Category Archives: Media

Three Years Out

Three years ago while sitting in the hospital with my dying mother, I received a telephone call.

“We’re on our way into the city, driving right now. We’re going as fast as we can.”

I whispered, “Okaaaay? What’s up?”

“Noble burned.”

My stomach plummeted and I slipped from my chair onto the floor. “NO!”

IMG_0095Scrambling, my fingers flew across my phone screen as I struggled to pull up news of the blaze. Cisco was there, in the city with three other horses. I couldn’t, not now. I couldn’t face the loss of someone else in my life. He was my buddy, my rock, the anchor to which I clung as I helplessly watched cancer’s assault against my mother.


Fire at Noble Horse Theater Declared Arson

The news coverage horrified me. Smoldering skeletons of several carriages lay scattered in the snow-covered yard. Flashing lights from the first responders cast an eerie blue glow on the background lending a strange beauty to the stage of destruction. My God. 

“The horses. What happened to the horses?” My voice sounded strangled and pitched in fear.

“They’re fine. Only the carriages burned.”

I cried, clinging to Mom’s hand. Her skin was pulled and dry—I must get lotion.

Photo credit: Chicago Tribune

Within a few hours, the sun rose on a devastating blow against two of Chicago’s three carriage companies. The flames completely destroyed all but one carriage, leaving thirteen blackened hulls in smoking ruin. Blankets hung in soggy black tatters across melted upholstery. Carriage whips folded into jagged shapes like the leafless branches of winter trees. Burnt rubber tires dripped from wheels without all their spokes. Duffel bags of drivers’ ashen coats, hats, and gloves lay scattered and filthy across the soot stained snow.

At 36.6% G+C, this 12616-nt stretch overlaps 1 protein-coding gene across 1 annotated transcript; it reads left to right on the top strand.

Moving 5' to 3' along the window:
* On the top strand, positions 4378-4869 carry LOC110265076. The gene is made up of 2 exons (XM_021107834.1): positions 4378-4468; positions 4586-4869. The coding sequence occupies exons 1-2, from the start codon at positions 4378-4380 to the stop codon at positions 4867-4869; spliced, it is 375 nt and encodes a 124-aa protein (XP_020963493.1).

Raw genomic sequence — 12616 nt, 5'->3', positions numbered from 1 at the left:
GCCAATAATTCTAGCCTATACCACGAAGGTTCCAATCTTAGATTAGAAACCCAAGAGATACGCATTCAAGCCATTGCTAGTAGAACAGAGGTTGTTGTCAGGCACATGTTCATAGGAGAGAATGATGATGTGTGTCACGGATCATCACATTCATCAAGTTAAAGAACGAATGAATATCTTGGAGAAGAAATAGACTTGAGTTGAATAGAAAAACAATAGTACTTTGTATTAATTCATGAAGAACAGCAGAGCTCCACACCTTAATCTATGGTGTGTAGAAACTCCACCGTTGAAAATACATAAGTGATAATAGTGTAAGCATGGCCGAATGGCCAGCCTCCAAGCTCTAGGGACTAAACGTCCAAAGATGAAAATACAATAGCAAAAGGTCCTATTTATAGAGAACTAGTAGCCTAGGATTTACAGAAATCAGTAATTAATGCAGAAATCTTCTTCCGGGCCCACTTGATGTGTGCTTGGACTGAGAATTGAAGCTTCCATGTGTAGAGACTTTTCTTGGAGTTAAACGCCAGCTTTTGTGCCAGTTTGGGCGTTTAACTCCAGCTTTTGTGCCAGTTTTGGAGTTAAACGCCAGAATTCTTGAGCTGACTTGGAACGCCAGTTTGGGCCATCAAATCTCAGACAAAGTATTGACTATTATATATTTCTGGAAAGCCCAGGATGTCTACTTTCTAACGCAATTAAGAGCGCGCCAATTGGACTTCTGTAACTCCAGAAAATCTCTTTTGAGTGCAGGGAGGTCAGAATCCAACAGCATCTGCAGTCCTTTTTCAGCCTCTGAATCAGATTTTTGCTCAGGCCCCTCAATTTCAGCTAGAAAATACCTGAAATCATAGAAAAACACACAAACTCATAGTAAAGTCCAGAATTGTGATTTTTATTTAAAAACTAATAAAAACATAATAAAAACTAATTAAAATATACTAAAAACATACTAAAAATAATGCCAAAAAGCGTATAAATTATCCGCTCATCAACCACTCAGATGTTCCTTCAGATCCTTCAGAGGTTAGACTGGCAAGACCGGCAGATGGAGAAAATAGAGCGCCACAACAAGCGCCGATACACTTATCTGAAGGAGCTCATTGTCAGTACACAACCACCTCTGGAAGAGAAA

We had no carriages. We had no gear. We had no way to pay our rent, put food on our tables, or replace our destroyed equipment. The owners feared the loss of their businesses, and the drivers mourned their jobs. We were adrift.

And then we learned about the graffiti.

Once the smoke cleared, arson investigators quickly found the scrawled yellow messages:

Photo Credit: Michelle Relerford


“Save the Horses”

Someone did this. Someone invaded our barn and set fire to our lives. Did they know horses were upstairs? Did they care?

Forget about the carriages for a moment and understand that someone who declared “freedom” and “save the horses” dropped a lit match in their stable. Fire is a horseman’s worst fear. New riders are taught from the very beginning that a horse will never leave a burning barn, not without a fight. We must be prepared. We must have a plan, special halters hanging in easy-to-reach places so maybe, just maybe, we might get the horses out.

And someone inflicted that terror upon us, upon our horses.

Carriages and gear weren’t the only things we lost in the fire. We lost our sense of safety. We felt violated by a faceless assailant who willfully endangered our horses. Forget about the carriages. Someone risked our horses’ lives because they disagree with the horse drawn carriage industry.

Who does that?

Today I grieve not just the loss of my mother, but also for any hope that animal rights activists care about the animals they want to “save.” They do not care. Someone lit that match. Someone dropped it.

I hope they are found, if not by the FBI, then by their own conscience.

Current Affairs

It would appear our businesses and our website have attracted the attention of recent media outlets. While we appreciate the traffic, we have horses to feed and care for, so we’ll keep this brief.